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 Post subject: Re: Ways to Improve your Gas Mileage
PostPosted: Tue Apr 26, 2011 9:27 pm 
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Looks like I'll be changing back to 87 octane and running the A/C on the highway. I'll still use fuel additives probably only when I change the oil though. Keeping it above a quarter tank too. Surprising facts!

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2004 Black Jeep Liberty Renegade 4x4 3.7L
Frankenlift II Baja
245/75/16 General Grabber AT2's

Headlights-3000k HID...illegal
Fog Lights-3000k HID...illegal
Tail Lights- black nightshade...illegal
Turn signals- clear lens w/ clear bulb...illegal
All windows- 5% tint...illegal

Cop following me...CRAP


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 Post subject: Re: Ways to Improve your Gas Mileage
PostPosted: Mon Jul 11, 2011 9:09 pm 
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brettacuff wrote:

5. Roll down windows rather than using air conditioning -- comfort wasted

... For even better mileage, you can improve your AC's efficiency by using the re-circulation setting on the car's HVAC system instead of forcing the AC to cool the hot air from outside. Heeding this tip will increase your mileage, as well as your comfort.


I read in the owners manual just the other day that it highly recommends against using the recirculation setting for more than 10 minutes at a time.

quoted directly from the manual below:

For Manual AC Control
"Recirculation Control
Use this button to block the flow of outside air
from coming into the passenger compartment.
A light will illuminate when the system is in
recirculation mode. Only use the recirculation
mode as a temporary means to block out any outside
odors, smoke, or dust, and to cool the interior rapidly
upon initial start up in very hot or humid weather.

NOTE:
• Continuous use of the recirculation mode may make
the inside air stuffy and window fogging may occur.
Extended use of this mode is not recommended.
• The use of the recirculation mode in cold or damp
weather will cause windows to fog on the inside,
because of moisture build-up inside the vehicle. Select
the Outside Air position for maximum defogging.
• The A/C will engage automatically to prevent fogging
when the recirculation button is pressed and the mode
control is set to panel or panel / floor."

Operating Tips
NOTE: Refer to the chart at the end of this section for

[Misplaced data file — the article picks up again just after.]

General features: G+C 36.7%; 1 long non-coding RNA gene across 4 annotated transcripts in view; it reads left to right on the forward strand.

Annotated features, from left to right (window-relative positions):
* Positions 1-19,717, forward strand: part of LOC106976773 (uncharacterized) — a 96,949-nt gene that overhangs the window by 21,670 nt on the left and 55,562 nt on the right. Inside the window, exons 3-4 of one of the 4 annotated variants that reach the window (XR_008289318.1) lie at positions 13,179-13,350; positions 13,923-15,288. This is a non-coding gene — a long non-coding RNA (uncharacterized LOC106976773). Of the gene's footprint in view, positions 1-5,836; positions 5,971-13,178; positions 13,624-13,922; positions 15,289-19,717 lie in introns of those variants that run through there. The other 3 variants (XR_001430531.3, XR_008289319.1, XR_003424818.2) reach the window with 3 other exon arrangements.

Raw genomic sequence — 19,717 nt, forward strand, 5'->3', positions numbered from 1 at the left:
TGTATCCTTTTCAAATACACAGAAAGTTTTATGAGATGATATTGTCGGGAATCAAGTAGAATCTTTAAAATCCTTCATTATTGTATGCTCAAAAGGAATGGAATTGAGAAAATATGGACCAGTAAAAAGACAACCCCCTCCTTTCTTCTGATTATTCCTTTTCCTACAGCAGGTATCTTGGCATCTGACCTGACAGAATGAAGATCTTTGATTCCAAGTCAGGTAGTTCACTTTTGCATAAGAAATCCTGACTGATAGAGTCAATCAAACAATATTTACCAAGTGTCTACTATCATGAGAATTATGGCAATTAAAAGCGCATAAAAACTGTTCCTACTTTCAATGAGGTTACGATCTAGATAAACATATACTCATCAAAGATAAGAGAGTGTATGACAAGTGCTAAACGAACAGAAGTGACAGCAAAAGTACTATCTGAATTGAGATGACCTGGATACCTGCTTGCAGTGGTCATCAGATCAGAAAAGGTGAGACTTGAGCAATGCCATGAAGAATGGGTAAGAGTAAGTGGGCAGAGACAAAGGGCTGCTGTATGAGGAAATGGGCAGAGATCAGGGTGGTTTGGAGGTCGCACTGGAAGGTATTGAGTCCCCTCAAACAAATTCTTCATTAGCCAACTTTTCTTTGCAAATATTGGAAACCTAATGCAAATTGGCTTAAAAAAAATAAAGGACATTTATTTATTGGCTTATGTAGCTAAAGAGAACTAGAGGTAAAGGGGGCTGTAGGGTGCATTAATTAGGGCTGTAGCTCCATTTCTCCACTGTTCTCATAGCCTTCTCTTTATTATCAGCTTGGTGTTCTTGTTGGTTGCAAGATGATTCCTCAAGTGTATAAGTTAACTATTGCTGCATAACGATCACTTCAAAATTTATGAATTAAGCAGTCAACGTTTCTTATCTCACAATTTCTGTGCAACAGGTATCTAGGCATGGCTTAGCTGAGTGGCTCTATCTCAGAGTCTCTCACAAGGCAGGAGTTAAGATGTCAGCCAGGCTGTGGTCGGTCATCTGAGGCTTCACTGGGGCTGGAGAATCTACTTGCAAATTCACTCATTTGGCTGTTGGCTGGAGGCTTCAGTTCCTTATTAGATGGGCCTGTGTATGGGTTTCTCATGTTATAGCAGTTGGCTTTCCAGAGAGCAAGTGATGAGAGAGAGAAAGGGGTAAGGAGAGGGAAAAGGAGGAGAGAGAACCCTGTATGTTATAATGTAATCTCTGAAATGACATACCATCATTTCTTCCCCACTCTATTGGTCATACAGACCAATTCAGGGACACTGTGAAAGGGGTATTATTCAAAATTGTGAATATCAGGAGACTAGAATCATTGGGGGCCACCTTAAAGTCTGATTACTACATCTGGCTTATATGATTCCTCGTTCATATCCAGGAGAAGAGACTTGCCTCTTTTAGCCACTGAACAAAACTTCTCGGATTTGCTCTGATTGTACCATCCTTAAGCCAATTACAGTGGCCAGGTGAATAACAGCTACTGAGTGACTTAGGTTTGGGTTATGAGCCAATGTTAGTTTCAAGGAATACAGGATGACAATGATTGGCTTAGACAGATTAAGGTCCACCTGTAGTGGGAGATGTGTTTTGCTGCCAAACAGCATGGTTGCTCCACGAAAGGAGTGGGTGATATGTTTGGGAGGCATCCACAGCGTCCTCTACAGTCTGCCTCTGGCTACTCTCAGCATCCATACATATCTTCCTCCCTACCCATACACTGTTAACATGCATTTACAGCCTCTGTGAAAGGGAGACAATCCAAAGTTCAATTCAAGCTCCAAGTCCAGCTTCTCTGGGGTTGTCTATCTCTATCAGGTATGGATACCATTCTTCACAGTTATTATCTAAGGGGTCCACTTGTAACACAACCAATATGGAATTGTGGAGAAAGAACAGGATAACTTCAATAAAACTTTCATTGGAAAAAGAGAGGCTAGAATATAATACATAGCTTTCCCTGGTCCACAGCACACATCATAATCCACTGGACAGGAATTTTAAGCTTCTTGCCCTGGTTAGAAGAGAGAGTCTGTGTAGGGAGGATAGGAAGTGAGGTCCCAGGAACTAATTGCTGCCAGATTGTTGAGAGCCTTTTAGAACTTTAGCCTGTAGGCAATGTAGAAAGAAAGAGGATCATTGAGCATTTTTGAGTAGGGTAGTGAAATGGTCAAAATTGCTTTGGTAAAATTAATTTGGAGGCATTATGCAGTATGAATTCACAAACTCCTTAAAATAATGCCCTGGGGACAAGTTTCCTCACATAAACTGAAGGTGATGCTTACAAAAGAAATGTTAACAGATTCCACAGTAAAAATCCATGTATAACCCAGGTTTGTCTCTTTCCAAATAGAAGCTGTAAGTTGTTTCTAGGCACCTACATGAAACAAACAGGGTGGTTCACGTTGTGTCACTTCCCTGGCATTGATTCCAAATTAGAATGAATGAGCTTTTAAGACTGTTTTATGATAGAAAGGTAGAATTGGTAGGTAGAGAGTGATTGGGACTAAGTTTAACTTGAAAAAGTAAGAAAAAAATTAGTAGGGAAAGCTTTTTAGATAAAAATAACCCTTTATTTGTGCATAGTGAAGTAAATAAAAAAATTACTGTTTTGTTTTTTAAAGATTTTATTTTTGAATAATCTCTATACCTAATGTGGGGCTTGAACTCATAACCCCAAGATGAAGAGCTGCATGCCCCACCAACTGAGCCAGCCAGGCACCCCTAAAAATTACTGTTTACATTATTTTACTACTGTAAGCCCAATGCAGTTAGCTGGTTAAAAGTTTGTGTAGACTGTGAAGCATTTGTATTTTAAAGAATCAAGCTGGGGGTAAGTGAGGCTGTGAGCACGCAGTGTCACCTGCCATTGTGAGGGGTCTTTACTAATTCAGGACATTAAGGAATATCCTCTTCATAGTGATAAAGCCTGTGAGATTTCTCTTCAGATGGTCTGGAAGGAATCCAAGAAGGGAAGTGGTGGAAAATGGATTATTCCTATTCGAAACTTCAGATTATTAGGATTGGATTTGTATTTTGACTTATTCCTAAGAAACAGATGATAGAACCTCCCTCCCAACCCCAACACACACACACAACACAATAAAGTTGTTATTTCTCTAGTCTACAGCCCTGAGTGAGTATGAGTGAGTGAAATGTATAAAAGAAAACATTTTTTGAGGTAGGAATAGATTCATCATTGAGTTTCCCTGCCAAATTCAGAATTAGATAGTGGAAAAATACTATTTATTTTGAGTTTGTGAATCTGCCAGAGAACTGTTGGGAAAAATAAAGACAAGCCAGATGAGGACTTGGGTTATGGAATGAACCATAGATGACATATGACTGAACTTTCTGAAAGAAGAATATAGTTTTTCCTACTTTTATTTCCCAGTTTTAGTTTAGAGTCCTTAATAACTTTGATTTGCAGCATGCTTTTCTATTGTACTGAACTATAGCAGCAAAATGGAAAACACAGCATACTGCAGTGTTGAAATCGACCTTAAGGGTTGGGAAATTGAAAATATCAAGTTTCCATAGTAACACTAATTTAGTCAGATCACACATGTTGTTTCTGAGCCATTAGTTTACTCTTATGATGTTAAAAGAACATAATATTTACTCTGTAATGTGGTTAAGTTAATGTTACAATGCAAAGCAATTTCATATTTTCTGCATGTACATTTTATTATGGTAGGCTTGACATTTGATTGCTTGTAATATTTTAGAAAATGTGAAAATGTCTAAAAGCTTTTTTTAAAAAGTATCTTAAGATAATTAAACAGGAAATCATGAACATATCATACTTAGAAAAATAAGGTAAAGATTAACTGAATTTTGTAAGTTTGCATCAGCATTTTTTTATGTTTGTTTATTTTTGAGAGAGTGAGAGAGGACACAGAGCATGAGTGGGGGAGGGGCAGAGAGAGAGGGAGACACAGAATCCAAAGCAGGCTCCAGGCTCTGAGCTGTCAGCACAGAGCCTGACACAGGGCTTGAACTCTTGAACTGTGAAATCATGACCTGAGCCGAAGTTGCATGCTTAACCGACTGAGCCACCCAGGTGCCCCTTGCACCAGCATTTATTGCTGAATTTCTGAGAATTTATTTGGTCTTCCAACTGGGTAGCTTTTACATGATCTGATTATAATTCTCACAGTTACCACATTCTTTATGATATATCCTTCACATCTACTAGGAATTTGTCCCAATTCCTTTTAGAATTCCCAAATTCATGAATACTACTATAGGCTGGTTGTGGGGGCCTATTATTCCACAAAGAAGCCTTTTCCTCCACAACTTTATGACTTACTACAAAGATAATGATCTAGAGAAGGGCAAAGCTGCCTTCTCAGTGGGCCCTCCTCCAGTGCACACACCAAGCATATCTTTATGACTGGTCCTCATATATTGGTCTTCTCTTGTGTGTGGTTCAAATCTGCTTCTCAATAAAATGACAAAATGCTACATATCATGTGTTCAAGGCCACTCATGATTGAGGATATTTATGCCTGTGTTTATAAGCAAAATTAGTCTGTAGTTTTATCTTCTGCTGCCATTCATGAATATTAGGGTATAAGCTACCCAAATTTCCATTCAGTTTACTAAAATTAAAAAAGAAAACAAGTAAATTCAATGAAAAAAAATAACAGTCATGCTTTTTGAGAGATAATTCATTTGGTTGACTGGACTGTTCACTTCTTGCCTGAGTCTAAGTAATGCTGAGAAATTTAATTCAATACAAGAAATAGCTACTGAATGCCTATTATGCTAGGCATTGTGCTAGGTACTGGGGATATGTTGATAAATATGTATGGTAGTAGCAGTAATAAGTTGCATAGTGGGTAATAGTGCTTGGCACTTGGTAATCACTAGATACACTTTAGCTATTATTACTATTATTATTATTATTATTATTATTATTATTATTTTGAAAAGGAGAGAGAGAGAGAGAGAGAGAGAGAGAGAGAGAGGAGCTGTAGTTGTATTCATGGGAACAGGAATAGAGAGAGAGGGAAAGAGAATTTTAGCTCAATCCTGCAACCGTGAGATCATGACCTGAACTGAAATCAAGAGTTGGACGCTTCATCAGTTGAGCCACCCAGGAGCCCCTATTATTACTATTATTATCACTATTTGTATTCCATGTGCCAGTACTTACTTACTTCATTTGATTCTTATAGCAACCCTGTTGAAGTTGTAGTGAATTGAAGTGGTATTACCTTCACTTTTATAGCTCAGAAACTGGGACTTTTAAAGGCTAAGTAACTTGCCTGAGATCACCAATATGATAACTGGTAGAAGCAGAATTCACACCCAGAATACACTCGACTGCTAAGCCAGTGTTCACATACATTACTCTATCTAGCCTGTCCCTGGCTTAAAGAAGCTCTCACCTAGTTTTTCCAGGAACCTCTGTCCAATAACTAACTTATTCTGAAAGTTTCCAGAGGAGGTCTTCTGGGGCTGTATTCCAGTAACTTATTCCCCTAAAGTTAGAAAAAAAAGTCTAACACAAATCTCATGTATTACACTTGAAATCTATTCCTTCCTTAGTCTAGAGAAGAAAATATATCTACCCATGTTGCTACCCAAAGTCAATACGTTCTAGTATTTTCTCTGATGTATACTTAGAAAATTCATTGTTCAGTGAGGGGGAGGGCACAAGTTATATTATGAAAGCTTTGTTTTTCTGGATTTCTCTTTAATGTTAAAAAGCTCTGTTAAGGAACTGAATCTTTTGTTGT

suggested control settings for various weather conditions.
Summer Operation
The engine cooling system in air-conditioned vehicles
must be protected with a high-quality antifreeze coolant
to provide proper corrosion protection and to protect
against engine overheating. A 50% solution of ethylene
glycol antifreeze coolant in water is recommended. Refer
to “Maintenance Procedures” in Section 7 of this manual
for proper coolant selection.
Winter Operation
Use of the air Recirculation mode during winter months
is not recommended because it may cause window
fogging.
Vacation Storage
Anytime you store your vehicle, or keep it out of service
(i.e., vacation) for two weeks or more, run the air
conditioning system at idle for about five minutes in the
fresh air and high blower settings. This will ensure
adequate system lubrication to minimize the possibility
of compressor damage when the system is started again."

Theres a ton of into in there for people with the AUTO AC

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 Post subject: Re: Ways to Improve your Gas Mileage
PostPosted: Sun Jul 24, 2011 8:29 pm 
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What kinds of mpg boosts have people seen by adding a more free-flowing muffler to their Liberty? I have an 08 KK and I was looking to add a Magnaflow muffler to it. Could I expect it to negate any loss of mileage due to a 2" lift?

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 Post subject: Re: Ways to Improve your Gas Mileage
PostPosted: Sat Aug 27, 2011 1:47 pm 
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my JET 2 chip is paying dividends

i was getting about 17.5 before i put it in. its been about 5 fill-ups since i installed the k&n drop in, flowmaster 40, and the chip, and my MPGs have gotten better over time.